Friday, November 18, 2011
Cameron's Attitude to Integrated Eurozone has Changed
Merkel, Sarkozy and the inner eurozone nations are hell bent on forming a much more disciplined inner core. Now not so long ago Cameron and Osborne agreed with such a development in a comment to the Liaison Cmmittee, 6th September. On the same day, Osborne, agreed, saying, “In the eurozone, member countries must follow the remorseless logic of monetary union and make more progress on institutional reform and fiscal integration. This is the only way to convince financial markets that the euro has a stable future,”
However, Cameron seems to have changed his mind and is now intent on avoiding a smaller more integrated euro-zone immune from UK influence. According to the London Evening Standard, the government's position has changed. It now:
"fears the formal "two-tier" EU Britain and is trying to avoid it is trying to avoid, for fear of being left outside key decision making in the non-eurozone margins British ministers are convinced a two-tier system, splitting the 17 eurozone member from the other 10, is unworkable, particularly the setting up of a separate treaty, European court and even a European parliament "second chamber" with legislative powers, as suggested by Paris.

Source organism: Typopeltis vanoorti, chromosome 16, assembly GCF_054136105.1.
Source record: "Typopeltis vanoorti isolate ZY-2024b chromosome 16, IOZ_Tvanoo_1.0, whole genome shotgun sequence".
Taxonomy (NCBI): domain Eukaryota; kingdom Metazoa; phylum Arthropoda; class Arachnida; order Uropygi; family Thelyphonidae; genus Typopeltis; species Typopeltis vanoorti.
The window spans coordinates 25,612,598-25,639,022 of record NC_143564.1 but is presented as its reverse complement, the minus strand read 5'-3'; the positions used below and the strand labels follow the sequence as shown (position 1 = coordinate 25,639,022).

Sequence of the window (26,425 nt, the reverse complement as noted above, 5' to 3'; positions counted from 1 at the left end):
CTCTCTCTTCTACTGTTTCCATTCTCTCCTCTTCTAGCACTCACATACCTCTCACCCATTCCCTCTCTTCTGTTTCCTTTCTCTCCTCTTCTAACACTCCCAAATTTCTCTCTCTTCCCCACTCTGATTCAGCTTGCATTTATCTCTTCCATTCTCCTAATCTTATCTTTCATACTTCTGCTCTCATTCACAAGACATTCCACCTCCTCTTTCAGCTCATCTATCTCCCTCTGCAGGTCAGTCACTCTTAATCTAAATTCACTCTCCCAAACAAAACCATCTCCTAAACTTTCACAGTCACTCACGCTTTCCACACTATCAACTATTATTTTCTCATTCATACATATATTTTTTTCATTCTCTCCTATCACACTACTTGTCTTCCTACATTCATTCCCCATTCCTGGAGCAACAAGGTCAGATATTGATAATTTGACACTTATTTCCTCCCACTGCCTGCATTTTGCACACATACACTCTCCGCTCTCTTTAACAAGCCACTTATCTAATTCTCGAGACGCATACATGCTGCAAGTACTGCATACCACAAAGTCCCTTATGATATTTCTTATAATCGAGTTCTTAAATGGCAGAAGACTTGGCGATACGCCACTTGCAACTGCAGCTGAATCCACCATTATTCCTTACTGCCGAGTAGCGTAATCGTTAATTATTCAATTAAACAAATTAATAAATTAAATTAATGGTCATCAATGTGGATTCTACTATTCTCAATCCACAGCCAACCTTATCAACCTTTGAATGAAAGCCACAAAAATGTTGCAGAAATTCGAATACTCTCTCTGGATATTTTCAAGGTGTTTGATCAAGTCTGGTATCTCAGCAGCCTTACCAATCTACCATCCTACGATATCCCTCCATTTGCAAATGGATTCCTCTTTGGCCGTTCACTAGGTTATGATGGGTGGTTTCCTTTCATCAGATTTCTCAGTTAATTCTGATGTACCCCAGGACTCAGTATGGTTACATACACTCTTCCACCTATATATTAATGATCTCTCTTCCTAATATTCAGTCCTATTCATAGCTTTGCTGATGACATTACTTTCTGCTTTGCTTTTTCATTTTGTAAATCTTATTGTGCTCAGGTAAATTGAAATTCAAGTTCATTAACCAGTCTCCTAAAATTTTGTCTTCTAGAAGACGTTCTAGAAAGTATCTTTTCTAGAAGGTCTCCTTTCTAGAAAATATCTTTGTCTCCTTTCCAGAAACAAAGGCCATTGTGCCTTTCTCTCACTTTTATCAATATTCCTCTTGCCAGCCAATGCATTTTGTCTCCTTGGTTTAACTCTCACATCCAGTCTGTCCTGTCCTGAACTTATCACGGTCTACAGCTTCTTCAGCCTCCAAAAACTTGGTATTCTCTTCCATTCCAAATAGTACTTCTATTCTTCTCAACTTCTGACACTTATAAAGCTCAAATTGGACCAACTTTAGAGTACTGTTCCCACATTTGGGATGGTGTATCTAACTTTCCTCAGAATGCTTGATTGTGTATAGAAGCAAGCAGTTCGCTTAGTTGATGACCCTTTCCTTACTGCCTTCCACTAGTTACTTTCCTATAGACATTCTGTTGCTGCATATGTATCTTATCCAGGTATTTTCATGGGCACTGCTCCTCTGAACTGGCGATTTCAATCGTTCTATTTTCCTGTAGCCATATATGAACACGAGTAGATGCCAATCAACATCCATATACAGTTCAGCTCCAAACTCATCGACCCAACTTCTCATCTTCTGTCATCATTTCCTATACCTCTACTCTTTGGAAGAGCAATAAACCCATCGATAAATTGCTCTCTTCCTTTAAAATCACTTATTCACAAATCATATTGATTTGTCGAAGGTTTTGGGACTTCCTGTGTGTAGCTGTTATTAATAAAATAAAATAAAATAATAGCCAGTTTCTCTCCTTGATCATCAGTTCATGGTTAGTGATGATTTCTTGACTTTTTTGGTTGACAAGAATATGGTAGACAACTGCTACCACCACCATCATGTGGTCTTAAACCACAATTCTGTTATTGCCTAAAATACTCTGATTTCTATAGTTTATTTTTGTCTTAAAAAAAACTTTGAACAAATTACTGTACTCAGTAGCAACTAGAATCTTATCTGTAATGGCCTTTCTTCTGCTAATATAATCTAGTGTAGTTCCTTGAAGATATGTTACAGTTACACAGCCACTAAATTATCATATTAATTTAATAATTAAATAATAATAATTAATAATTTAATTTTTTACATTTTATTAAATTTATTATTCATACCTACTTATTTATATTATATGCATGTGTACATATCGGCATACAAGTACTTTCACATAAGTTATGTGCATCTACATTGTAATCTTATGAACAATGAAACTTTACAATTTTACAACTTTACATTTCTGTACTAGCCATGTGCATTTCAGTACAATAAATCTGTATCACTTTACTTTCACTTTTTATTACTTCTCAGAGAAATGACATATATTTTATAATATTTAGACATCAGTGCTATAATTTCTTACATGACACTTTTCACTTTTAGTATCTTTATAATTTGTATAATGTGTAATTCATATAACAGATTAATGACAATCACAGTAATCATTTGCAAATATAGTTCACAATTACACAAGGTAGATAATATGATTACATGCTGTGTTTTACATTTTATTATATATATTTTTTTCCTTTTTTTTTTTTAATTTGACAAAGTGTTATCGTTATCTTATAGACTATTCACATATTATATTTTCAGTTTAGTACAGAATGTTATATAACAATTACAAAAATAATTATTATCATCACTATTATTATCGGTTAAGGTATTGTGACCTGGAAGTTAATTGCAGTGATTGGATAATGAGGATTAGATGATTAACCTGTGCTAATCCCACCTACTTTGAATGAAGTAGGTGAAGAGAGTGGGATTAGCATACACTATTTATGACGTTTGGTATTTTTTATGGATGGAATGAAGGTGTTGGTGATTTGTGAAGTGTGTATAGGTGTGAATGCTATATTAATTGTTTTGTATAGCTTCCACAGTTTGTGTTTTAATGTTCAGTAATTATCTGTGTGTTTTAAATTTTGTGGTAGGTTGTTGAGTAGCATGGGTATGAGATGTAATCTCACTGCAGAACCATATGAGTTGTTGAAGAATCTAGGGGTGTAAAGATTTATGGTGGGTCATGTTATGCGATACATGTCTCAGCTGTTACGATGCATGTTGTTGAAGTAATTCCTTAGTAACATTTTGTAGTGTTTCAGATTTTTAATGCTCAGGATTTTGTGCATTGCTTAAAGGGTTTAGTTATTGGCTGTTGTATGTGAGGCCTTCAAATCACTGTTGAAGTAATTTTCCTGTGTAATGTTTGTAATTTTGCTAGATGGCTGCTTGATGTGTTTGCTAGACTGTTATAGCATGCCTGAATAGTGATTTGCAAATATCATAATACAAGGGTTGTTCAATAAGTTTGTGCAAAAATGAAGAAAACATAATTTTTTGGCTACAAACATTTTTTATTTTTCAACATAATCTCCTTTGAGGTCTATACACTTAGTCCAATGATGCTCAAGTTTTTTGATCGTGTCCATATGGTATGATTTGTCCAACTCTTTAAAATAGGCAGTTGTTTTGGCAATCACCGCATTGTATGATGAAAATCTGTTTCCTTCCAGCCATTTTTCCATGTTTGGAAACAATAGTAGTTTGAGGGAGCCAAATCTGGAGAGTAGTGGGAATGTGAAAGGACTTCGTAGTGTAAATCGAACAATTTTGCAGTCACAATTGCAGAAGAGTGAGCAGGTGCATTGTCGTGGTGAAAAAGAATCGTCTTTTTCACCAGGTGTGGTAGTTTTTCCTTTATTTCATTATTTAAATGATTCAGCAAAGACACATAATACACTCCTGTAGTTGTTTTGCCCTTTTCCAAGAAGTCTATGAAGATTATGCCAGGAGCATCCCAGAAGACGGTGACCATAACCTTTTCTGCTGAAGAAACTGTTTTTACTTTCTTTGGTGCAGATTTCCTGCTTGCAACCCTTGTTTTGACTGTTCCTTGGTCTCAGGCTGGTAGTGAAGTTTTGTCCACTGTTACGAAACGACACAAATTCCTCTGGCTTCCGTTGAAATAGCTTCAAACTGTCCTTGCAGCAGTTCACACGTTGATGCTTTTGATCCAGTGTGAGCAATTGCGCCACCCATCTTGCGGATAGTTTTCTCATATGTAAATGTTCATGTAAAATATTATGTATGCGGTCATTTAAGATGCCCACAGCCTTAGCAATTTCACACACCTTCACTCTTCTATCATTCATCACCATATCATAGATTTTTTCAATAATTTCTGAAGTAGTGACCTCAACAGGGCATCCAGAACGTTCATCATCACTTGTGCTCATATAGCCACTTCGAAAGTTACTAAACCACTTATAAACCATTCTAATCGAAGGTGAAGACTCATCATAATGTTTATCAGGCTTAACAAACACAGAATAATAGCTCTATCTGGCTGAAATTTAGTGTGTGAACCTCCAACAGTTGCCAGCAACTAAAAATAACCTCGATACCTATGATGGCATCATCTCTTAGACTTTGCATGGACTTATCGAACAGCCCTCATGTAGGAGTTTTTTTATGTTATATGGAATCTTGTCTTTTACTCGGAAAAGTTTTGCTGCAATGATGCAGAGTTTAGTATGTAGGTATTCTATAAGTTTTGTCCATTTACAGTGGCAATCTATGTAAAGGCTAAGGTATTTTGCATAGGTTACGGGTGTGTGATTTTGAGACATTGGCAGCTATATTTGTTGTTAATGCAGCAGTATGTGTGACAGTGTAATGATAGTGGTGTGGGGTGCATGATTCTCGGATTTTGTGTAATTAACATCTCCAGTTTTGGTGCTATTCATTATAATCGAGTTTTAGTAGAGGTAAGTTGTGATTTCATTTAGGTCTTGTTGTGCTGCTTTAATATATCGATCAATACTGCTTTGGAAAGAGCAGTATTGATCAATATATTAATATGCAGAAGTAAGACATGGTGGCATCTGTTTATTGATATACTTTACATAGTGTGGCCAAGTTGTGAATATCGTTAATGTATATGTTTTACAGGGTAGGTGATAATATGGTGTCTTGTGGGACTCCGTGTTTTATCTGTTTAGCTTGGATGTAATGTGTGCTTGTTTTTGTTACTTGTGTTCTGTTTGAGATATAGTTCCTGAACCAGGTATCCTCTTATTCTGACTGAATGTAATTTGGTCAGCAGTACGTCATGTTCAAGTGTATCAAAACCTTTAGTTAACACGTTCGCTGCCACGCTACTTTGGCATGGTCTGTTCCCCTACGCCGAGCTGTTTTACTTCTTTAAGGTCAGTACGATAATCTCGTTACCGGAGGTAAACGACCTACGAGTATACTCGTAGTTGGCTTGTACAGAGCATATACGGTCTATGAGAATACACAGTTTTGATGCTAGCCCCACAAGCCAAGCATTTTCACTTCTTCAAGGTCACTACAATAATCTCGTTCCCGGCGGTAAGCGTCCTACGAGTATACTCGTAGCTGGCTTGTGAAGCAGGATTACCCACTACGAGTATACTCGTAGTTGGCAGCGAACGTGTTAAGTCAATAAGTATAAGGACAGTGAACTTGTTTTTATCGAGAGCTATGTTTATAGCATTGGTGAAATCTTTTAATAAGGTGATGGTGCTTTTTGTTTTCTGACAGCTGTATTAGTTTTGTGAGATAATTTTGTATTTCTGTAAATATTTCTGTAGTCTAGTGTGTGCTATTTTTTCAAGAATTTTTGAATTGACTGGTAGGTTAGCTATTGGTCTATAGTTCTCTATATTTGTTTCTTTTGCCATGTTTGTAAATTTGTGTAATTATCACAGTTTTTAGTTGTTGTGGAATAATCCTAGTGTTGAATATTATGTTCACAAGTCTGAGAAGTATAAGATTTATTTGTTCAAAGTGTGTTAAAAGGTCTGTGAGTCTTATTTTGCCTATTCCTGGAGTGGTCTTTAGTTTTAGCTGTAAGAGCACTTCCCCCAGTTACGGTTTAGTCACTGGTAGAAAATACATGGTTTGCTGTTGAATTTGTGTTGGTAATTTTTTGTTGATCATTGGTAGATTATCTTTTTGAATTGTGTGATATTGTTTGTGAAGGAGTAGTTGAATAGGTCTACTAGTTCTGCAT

"The pattern of relationships in the EU is much more complex than the model of two tiers suggests," said one government source. Neither the 17 in the eurozone nor the other 10 are monolithic or cohesive blocks - there are different constellations of relationships."
Britain is also dead set against the Tobin tax, unlike Gordon Brown who favoured it. Certainly it would raise millions but when 30% of financial transactions take place in London this might cause business to divert to other centres, to the UK's disadvantage.
In the event, the outcome of the meeting has proved a stalemate which will please nobody, especially Cameron's rabid right-wing who will gnash their teeth over his failure to extract concessions from what they view as a weakened EU leadership.
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